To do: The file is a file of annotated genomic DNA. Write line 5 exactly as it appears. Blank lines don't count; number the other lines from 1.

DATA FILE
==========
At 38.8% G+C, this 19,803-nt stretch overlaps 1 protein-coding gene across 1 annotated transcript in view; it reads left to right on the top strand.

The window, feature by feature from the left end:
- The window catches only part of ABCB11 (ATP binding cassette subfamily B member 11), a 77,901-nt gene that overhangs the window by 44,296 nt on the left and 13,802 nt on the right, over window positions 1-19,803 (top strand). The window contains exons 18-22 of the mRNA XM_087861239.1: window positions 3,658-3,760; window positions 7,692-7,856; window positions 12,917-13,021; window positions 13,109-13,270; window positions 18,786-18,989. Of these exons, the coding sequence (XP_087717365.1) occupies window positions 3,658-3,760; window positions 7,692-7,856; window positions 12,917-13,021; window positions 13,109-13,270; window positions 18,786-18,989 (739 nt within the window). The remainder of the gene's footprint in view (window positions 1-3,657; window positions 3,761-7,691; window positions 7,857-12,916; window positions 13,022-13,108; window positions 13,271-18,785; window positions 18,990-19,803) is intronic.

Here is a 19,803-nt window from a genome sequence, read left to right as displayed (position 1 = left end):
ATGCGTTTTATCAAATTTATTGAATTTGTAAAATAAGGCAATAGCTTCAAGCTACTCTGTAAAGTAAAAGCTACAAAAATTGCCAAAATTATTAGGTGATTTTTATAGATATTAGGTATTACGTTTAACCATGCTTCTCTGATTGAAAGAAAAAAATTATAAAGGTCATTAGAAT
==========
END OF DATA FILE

ATGCGTTTTATCAAATTTATTGAATTTGTAAAATAAGGCAATAGCTTCAAGCTACTCTGTAAAGTAAAAGCTACAAAAATTGCCAAAATTATTAGGTGATTTTTATAGATATTAGGTATTACGTTTAACCATGCTTCTCTGATTGAAAGAAAAAAATTATAAAGGTCATTAGAAT